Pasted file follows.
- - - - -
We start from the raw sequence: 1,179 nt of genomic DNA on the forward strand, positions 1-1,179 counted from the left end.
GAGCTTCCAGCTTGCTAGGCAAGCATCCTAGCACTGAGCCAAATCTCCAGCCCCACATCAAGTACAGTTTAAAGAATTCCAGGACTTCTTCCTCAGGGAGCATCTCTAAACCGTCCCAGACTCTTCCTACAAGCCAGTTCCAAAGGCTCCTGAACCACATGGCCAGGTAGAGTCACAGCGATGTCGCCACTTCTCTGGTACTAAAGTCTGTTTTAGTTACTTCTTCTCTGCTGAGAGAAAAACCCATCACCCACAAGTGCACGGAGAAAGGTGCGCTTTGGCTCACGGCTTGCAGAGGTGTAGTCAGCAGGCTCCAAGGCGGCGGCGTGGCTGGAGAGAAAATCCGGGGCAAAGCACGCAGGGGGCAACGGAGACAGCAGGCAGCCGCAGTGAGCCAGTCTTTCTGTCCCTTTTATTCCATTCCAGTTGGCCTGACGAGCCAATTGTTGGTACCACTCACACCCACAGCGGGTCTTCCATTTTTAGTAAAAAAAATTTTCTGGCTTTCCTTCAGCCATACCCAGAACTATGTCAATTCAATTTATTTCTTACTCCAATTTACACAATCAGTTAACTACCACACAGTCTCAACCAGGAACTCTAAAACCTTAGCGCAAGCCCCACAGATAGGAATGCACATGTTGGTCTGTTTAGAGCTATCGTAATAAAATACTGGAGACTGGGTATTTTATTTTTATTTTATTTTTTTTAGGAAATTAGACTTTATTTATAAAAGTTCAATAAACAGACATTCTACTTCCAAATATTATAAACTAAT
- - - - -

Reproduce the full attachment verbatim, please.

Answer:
We start from the raw sequence: 1,179 nt of genomic DNA on the forward strand, positions 1-1,179 counted from the left end.
GAGCTTCCAGCTTGCTAGGCAAGCATCCTAGCACTGAGCCAAATCTCCAGCCCCACATCAAGTACAGTTTAAAGAATTCCAGGACTTCTTCCTCAGGGAGCATCTCTAAACCGTCCCAGACTCTTCCTACAAGCCAGTTCCAAAGGCTCCTGAACCACATGGCCAGGTAGAGTCACAGCGATGTCGCCACTTCTCTGGTACTAAAGTCTGTTTTAGTTACTTCTTCTCTGCTGAGAGAAAAACCCATCACCCACAAGTGCACGGAGAAAGGTGCGCTTTGGCTCACGGCTTGCAGAGGTGTAGTCAGCAGGCTCCAAGGCGGCGGCGTGGCTGGAGAGAAAATCCGGGGCAAAGCACGCAGGGGGCAACGGAGACAGCAGGCAGCCGCAGTGAGCCAGTCTTTCTGTCCCTTTTATTCCATTCCAGTTGGCCTGACGAGCCAATTGTTGGTACCACTCACACCCACAGCGGGTCTTCCATTTTTAGTAAAAAAAATTTTCTGGCTTTCCTTCAGCCATACCCAGAACTATGTCAATTCAATTTATTTCTTACTCCAATTTACACAATCAGTTAACTACCACACAGTCTCAACCAGGAACTCTAAAACCTTAGCGCAAGCCCCACAGATAGGAATGCACATGTTGGTCTGTTTAGAGCTATCGTAATAAAATACTGGAGACTGGGTATTTTATTTTTATTTTATTTTTTTTAGGAAATTAGACTTTATTTATAAAAGTTCAATAAACAGACATTCTACTTCCAAATATTATAAACTAAT